Xanthan gum is made by mixing corn or other sugar with Xanthomonas campestris, a species of bacteria that ferments the sugar. Xanthan gum is used as an additive in a wide variety of foods, is a common constituent of many cosmetics and personal care products, and is often used as a substitute for gluten in gluten-free products. (A recipe for gluten-free, low-fat brownies available on my site calls for a gluten-free flour mix that contains xanthan gum.)
You’ll also find it in baked goods and pastas, as well as in dairy products and salad dressings, where it serves as a thickening agent. Xanthan gum gives a “fat feel” to low-fat or no-fat foods. In ice cream it is used to prevent formation of ice crystals.
Xanthan gum is also used in medications and prescription drugs, particularly those used to lower blood sugar and cholesterol in people with diabetes, and as a bulk-forming laxative for treatment of constipation. It also may serve as a saliva substitute for dry mouth that occurs with Sjögren’s Syndrome, an autoimmune disorder that targets glands that produce saliva, tears, and other lubricating secretions. In addition, xanthan gum is used as a binder, emulsion stabilizer and skin-conditioning agent in a significant assortment of cosmetics and personal care products ranging from sunscreens to shampoos, toothpaste, baby soap and shampoo, mouthwash and more. You can find a complete list of the more than 3,400 such products that contain xanthan gum on the website of the Environmental Working Group (EWG). The EWG rates the overall hazard risk of the gum in these products as “low.”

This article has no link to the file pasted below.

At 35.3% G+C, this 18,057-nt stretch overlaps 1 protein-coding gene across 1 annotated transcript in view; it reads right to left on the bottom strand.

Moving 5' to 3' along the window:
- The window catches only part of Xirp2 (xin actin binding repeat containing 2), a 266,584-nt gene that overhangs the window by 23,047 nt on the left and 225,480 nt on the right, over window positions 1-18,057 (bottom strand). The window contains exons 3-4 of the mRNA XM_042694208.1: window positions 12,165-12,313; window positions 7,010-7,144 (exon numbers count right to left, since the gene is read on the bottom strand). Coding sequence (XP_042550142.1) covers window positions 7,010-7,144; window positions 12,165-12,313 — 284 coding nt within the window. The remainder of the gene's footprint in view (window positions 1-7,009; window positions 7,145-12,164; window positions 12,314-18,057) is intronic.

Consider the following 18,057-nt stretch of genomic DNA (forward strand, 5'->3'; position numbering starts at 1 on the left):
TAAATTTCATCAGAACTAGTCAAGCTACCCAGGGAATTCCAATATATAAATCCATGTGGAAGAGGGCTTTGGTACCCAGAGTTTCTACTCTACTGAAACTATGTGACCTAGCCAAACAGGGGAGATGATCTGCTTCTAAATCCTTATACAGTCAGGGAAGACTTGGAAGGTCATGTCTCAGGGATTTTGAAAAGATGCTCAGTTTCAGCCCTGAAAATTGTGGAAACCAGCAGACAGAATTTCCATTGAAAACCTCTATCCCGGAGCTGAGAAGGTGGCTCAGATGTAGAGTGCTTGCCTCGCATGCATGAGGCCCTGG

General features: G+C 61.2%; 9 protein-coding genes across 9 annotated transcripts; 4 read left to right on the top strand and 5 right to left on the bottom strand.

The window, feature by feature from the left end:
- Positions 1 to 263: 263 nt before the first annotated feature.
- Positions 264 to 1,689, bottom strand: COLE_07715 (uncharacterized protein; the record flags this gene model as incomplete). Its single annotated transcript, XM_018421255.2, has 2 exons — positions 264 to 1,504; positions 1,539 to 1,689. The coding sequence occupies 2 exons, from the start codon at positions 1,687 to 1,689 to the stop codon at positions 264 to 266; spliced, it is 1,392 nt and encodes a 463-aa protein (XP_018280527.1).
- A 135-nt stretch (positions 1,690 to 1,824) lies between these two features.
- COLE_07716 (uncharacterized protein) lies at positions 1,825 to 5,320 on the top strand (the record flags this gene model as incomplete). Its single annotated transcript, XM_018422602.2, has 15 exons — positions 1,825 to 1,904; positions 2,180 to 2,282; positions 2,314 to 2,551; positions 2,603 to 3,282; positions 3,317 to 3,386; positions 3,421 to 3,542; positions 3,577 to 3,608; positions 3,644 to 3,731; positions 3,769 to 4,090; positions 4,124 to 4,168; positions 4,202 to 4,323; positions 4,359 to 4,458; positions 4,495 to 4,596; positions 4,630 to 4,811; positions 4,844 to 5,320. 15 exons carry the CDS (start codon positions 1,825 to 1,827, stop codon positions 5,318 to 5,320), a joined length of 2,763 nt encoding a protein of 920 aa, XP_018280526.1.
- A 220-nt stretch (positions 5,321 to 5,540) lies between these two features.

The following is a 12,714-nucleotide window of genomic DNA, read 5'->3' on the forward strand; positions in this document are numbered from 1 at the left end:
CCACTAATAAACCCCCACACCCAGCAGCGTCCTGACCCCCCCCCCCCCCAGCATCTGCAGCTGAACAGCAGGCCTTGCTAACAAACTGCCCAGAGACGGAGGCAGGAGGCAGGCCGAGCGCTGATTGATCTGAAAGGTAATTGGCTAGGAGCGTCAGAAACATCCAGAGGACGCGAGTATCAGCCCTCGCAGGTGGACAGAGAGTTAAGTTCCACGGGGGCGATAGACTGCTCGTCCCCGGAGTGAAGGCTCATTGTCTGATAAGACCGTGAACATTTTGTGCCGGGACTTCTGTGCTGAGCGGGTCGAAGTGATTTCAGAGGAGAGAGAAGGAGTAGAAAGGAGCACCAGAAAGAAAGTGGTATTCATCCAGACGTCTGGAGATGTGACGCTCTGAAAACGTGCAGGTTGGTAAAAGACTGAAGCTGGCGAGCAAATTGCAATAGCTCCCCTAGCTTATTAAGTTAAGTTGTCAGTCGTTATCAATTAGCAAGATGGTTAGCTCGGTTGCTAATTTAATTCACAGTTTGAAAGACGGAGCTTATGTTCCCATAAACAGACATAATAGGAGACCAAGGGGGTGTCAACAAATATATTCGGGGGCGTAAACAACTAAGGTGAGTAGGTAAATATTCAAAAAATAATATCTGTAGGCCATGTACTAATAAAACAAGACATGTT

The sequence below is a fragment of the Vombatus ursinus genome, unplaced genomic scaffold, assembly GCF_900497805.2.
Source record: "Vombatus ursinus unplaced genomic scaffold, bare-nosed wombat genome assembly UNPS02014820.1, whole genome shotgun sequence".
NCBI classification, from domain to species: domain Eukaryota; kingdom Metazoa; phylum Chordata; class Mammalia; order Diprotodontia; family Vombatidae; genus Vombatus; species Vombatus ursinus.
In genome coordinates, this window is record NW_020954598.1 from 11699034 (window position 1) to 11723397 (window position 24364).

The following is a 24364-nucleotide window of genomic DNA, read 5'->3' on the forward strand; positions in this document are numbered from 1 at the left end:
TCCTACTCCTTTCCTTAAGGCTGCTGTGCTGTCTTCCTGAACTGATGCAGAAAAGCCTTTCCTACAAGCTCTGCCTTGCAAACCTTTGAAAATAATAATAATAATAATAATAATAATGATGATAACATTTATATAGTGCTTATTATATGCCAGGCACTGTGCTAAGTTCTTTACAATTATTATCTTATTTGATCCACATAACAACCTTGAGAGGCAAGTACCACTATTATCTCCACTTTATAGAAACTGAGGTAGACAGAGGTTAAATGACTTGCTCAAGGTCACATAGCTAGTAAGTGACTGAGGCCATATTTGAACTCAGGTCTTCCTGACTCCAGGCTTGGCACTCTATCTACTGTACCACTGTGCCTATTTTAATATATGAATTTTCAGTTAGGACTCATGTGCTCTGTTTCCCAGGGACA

The World Health Organization has set the maximum acceptable intake of xanthan gum as a food additive at 10 milligrams per kilogram of body weight and as a laxative at 15 grams per day. For people with diabetes, the maximum daily dose is 12 grams per day.
Xanthan gum can cause intestinal gas and bloating. And a Natural Medicines Comprehensive Database review advises women that because not enough is known about the use of xanthan gum during pregnancy and breast-feeding, it may be best to minimize intake of it.
Overall, there is nothing worrisome about xanthan gum as an ingredient, but because I don’t add it to foods I prepare at home, I prefer not to buy foods that list it as an additive.
Andrew Weil, M.D,